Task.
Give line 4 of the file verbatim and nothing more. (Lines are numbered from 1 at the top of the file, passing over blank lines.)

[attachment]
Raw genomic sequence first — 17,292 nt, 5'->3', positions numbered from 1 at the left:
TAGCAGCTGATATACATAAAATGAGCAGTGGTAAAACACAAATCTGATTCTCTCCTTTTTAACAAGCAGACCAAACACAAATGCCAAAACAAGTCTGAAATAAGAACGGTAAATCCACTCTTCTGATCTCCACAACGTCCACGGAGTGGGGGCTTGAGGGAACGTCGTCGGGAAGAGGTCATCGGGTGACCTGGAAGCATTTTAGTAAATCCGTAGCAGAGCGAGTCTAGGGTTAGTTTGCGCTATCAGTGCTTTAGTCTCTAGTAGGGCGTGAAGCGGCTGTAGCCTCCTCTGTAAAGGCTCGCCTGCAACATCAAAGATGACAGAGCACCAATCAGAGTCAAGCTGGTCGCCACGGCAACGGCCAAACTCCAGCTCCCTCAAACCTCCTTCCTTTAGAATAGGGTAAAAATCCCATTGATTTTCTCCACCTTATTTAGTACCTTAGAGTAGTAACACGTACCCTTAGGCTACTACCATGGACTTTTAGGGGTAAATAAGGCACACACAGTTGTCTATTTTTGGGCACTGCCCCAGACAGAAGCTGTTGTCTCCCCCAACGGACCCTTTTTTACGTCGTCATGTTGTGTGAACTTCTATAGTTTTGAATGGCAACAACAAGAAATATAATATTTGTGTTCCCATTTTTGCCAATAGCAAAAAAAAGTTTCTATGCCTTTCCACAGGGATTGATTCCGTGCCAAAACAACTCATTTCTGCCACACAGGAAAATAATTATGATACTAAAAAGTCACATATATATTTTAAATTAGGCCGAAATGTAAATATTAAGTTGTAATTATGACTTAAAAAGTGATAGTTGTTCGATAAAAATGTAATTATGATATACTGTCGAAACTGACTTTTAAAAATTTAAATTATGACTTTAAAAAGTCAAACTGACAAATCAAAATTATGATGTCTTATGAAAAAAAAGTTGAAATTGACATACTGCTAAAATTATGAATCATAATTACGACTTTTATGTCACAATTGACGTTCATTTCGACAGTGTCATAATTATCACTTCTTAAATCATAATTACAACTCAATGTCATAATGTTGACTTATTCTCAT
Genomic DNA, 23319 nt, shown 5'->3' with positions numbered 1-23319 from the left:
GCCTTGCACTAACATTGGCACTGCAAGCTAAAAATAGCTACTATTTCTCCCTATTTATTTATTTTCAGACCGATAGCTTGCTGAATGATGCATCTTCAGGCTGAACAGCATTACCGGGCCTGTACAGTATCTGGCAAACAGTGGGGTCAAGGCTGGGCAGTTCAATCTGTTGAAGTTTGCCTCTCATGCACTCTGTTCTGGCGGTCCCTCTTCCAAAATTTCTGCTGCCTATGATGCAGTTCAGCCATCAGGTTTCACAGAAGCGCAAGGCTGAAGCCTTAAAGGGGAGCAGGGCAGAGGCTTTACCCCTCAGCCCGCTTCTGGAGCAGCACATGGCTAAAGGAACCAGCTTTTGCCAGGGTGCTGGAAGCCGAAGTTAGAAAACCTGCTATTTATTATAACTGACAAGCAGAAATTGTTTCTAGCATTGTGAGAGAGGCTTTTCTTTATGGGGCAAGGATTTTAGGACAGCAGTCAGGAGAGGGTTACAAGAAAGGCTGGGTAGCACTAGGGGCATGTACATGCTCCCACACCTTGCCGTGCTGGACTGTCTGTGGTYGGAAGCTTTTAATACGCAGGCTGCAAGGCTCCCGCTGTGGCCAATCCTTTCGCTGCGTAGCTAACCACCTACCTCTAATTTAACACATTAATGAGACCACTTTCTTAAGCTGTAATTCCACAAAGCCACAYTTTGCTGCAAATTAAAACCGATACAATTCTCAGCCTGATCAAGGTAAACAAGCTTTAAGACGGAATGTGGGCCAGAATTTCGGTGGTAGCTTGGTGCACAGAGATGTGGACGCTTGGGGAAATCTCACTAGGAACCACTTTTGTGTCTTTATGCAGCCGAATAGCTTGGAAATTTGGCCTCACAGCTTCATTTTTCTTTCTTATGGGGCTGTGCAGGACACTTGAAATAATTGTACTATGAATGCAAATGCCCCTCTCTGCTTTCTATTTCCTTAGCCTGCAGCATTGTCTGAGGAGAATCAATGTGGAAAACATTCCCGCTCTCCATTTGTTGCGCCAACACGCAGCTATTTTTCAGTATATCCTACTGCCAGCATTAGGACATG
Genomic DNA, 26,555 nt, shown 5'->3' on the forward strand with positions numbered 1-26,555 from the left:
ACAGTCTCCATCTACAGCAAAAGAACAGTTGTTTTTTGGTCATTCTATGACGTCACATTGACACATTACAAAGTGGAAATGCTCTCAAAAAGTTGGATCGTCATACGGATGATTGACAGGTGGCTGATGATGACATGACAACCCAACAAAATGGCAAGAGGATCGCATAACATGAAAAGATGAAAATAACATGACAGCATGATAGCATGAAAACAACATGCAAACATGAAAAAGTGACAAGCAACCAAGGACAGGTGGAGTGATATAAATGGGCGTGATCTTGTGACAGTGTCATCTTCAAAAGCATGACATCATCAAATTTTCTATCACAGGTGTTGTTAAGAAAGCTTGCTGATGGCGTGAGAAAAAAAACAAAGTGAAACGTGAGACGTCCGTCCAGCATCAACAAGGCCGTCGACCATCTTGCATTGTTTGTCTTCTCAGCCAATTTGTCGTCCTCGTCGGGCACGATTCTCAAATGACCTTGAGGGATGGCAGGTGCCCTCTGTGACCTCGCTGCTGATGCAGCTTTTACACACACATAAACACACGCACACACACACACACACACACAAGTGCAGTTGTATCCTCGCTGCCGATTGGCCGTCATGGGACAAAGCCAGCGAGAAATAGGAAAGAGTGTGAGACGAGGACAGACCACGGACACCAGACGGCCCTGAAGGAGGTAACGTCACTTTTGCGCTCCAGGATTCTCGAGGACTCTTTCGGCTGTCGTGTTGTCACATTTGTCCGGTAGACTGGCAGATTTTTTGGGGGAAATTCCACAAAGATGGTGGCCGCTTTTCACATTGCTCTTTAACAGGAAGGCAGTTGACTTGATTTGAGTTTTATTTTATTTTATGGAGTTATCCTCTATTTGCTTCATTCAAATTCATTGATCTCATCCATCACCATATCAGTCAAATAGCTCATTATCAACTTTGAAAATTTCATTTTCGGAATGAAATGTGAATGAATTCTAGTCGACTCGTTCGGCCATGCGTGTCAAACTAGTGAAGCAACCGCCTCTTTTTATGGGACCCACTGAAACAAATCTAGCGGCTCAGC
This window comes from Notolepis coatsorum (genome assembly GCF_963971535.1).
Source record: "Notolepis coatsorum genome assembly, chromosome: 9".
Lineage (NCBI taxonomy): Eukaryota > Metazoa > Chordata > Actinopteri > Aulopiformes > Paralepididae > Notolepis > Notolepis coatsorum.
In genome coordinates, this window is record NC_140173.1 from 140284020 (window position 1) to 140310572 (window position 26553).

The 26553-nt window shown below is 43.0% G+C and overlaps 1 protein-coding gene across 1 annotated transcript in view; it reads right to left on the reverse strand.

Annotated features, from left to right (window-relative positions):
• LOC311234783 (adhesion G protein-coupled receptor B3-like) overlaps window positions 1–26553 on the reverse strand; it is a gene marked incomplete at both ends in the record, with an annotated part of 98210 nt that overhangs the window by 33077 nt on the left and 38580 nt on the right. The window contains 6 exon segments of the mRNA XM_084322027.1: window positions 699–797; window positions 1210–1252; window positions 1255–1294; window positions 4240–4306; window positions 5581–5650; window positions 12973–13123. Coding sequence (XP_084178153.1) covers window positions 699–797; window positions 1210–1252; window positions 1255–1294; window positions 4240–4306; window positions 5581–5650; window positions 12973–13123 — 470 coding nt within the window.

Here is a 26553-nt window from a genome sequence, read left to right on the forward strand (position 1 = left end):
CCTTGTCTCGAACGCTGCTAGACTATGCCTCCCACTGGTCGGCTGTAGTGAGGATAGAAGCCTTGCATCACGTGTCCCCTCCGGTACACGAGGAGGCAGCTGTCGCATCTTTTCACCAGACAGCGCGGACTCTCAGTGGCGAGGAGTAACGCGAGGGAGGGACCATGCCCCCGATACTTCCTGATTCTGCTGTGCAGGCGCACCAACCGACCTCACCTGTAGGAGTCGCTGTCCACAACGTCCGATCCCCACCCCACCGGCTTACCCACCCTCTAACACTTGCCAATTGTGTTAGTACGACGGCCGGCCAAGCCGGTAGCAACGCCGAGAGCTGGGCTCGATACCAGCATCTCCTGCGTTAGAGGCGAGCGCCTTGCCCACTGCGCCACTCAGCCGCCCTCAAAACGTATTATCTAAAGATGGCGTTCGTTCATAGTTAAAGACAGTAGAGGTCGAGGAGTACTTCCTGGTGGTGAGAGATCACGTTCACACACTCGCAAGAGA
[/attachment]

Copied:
GCCTTGCACTAACATTGGCACTGCAAGCTAAAAATAGCTACTATTTCTCCCTATTTATTTATTTTCAGACCGATAGCTTGCTGAATGATGCATCTTCAGGCTGAACAGCATTACCGGGCCTGTACAGTATCTGGCAAACAGTGGGGTCAAGGCTGGGCAGTTCAATCTGTTGAAGTTTGCCTCTCATGCACTCTGTTCTGGCGGTCCCTCTTCCAAAATTTCTGCTGCCTATGATGCAGTTCAGCCATCAGGTTTCACAGAAGCGCAAGGCTGAAGCCTTAAAGGGGAGCAGGGCAGAGGCTTTACCCCTCAGCCCGCTTCTGGAGCAGCACATGGCTAAAGGAACCAGCTTTTGCCAGGGTGCTGGAAGCCGAAGTTAGAAAACCTGCTATTTATTATAACTGACAAGCAGAAATTGTTTCTAGCATTGTGAGAGAGGCTTTTCTTTATGGGGCAAGGATTTTAGGACAGCAGTCAGGAGAGGGTTACAAGAAAGGCTGGGTAGCACTAGGGGCATGTACATGCTCCCACACCTTGCCGTGCTGGACTGTCTGTGGTYGGAAGCTTTTAATACGCAGGCTGCAAGGCTCCCGCTGTGGCCAATCCTTTCGCTGCGTAGCTAACCACCTACCTCTAATTTAACACATTAATGAGACCACTTTCTTAAGCTGTAATTCCACAAAGCCACAYTTTGCTGCAAATTAAAACCGATACAATTCTCAGCCTGATCAAGGTAAACAAGCTTTAAGACGGAATGTGGGCCAGAATTTCGGTGGTAGCTTGGTGCACAGAGATGTGGACGCTTGGGGAAATCTCACTAGGAACCACTTTTGTGTCTTTATGCAGCCGAATAGCTTGGAAATTTGGCCTCACAGCTTCATTTTTCTTTCTTATGGGGCTGTGCAGGACACTTGAAATAATTGTACTATGAATGCAAATGCCCCTCTCTGCTTTCTATTTCCTTAGCCTGCAGCATTGTCTGAGGAGAATCAATGTGGAAAACATTCCCGCTCTCCATTTGTTGCGCCAACACGCAGCTATTTTTCAGTATATCCTACTGCCAGCATTAGGACATG